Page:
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Saturday, March 08, 2008

Linda Bilmes and Joseph Stiglitz on the Cost of the War

Linda Bilmes and Joseph Stiglitz argue that the costs of the war are far greater than most people realize, something they are trying to change:

The Iraq War Will Cost Us $3 Trillion, and Much More, by Linda J. Bilmes and Joseph E. Stiglitz, Commentary, Washington post: ...All told, the bill for the Iraq war is likely to top $3 trillion. And that's a conservative estimate.

President Bush tried to sell the American people on the idea that we could have a war with little or no economic sacrifice. Even after the United States went to war, Bush and Congress cut taxes, especially on the rich -- even though the United States already had a massive deficit. So the war had to be funded by more borrowing. By the end of the Bush administration, the cost of the wars in Iraq and Afghanistan, plus the cumulative interest..., will have added about $1 trillion to the national debt.

The long-term burden of paying for the conflicts will curtail the country's ability to tackle other urgent problems, no matter who wins the presidency in November. Our vast and growing indebtedness inevitably makes it harder to afford new health-care plans, make large-scale repairs to crumbling roads and bridges, or build better-equipped schools. Already, the escalating cost of the wars has crowded out spending on virtually all other discretionary federal programs...

To make matters worse, the U.S. economy is facing a recession. But our ability to implement a truly effective economic-stimulus package is crimped by expenditures of close to $200 billion on the two wars this year alone and by a skyrocketing national debt. ...

Think what a difference $3 trillion could make for so many of the United States' -- or the world's -- problems. We could have had a Marshall Plan to help desperately poor countries, winning the hearts and maybe the minds of Muslim nations now gripped by anti-Americanism. ... We worry about China's growing influence in Africa, but the upfront cost of a month of fighting in Iraq would pay for more than doubling our annual current aid spending on Africa. Closer to home, we could have funded countless schools to give children locked in the underclass a shot at decent lives. ...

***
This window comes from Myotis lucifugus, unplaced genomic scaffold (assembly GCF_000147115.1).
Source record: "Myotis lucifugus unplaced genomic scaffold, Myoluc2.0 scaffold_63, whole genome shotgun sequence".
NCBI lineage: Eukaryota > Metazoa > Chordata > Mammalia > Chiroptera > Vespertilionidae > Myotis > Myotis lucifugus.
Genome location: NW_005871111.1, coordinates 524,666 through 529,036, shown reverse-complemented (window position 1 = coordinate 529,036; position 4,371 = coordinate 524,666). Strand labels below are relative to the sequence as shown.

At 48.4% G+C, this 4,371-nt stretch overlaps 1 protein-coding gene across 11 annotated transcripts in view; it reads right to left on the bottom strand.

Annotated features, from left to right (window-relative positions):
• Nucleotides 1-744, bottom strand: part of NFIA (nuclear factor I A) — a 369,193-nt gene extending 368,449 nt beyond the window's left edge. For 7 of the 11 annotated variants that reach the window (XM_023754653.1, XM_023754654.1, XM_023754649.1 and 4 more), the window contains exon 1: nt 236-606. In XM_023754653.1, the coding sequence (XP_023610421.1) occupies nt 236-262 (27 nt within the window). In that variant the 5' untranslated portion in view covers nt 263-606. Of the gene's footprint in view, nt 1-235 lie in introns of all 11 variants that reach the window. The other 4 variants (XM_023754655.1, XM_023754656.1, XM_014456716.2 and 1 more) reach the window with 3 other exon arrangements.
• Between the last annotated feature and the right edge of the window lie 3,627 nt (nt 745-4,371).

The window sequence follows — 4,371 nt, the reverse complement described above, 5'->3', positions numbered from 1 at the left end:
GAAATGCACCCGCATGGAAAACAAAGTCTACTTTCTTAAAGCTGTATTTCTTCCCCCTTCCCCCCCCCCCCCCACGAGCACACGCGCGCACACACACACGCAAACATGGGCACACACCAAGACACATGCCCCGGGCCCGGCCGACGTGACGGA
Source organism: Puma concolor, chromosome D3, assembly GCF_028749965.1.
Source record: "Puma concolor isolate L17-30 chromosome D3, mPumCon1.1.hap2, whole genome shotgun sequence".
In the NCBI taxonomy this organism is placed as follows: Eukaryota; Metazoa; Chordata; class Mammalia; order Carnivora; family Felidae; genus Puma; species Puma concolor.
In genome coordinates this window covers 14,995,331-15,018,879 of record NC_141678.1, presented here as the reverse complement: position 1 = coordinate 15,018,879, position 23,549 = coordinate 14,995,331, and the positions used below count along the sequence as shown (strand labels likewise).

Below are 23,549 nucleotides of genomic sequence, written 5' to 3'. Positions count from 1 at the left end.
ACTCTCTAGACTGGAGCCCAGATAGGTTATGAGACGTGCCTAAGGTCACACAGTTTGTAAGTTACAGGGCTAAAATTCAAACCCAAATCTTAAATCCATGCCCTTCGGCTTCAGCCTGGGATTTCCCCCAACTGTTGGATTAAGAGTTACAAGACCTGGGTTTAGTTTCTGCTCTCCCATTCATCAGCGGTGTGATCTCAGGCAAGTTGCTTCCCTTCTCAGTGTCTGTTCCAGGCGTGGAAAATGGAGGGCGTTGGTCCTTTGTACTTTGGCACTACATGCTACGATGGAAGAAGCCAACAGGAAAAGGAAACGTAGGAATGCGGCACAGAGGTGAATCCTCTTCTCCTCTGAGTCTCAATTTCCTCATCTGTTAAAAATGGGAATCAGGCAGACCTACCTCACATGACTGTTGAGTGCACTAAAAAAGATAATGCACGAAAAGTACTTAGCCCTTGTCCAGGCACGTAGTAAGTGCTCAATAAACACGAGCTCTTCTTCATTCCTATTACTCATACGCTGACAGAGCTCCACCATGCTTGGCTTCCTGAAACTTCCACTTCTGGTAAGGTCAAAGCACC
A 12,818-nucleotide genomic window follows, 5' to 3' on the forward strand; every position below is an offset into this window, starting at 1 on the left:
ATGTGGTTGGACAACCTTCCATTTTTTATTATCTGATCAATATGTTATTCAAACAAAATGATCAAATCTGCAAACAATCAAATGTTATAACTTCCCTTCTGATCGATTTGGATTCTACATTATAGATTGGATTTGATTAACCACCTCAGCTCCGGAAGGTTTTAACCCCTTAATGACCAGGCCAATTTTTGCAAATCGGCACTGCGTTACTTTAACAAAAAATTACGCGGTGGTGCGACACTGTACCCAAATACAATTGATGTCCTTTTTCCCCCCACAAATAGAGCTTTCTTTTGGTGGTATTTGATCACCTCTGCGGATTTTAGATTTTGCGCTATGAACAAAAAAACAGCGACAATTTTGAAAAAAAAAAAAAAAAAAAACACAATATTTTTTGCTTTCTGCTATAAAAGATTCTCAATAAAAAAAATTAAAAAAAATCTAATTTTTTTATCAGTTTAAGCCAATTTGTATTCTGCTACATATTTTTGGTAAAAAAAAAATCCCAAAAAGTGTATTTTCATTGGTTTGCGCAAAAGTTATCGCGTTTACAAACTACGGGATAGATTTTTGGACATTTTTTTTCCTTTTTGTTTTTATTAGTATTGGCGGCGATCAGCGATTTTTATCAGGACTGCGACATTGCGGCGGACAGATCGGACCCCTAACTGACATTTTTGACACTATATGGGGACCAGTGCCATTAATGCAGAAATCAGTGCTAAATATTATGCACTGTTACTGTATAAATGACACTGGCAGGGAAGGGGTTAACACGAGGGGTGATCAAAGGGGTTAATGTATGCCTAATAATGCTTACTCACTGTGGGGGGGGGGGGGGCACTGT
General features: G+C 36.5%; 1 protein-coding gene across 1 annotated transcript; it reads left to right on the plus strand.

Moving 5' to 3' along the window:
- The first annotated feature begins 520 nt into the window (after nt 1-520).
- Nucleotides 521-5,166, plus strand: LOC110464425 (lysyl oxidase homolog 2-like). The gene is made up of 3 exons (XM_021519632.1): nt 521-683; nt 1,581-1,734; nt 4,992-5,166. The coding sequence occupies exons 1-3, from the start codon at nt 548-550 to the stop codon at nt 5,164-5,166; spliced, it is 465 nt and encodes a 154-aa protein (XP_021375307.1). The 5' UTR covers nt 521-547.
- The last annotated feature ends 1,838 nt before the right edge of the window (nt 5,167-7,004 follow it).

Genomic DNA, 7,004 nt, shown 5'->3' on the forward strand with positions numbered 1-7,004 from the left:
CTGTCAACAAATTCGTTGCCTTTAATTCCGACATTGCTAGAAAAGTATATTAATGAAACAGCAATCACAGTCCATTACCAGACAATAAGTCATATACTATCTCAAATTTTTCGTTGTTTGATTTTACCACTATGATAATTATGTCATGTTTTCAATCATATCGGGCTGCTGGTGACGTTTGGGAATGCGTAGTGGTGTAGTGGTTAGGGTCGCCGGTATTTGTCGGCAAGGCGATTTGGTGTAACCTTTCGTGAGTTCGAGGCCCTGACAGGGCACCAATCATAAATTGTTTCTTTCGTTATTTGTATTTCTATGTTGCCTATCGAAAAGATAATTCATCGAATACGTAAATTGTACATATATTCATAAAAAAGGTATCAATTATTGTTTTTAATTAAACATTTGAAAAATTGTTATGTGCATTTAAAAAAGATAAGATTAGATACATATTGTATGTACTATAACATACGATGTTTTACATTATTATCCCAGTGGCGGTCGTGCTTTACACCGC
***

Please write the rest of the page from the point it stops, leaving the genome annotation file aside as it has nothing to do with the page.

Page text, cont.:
The Bush team, then, is not merely handing over the war to the next administration; it is also bequeathing deep economic problems that have been seriously exacerbated by reckless war financing. We face an economic downturn that's likely to be the worst in more than a quarter-century.

Until recently, many marveled at the way the United States could spend hundreds of billions of dollars on oil and blow through hundreds of billions more in Iraq with what seemed to be strikingly little short-run impact on the economy. But there's no great mystery here. The economy's weaknesses were concealed by the Federal Reserve, which pumped in liquidity, and by regulators that looked away as loans were handed out well beyond borrowers' ability to repay them. Meanwhile, banks and credit-rating agencies pretended that financial alchemy could convert bad mortgages into AAA assets, and the Fed looked the other way as the U.S. household-savings rate plummeted to zero.

It's a bleak picture. The total loss from this economic downturn ... is likely to be the greatest since the Great Depression. ...

Others will have to work out the geopolitics, but the economics here are clear. Ending the war, or at least moving rapidly to wind it down, would yield major economic dividends.

As we head toward November, opinion polls say that voters' main worry is now the economy, not the war. But there's no way to disentangle the two. The United States will be paying the price of Iraq for decades to come. ... [full article]

    Posted by on Saturday, March 8, 2008 at 03:36 AM in Economics, Iraq and Afghanistan | Permalink  TrackBack (0)  Comments (140)

          

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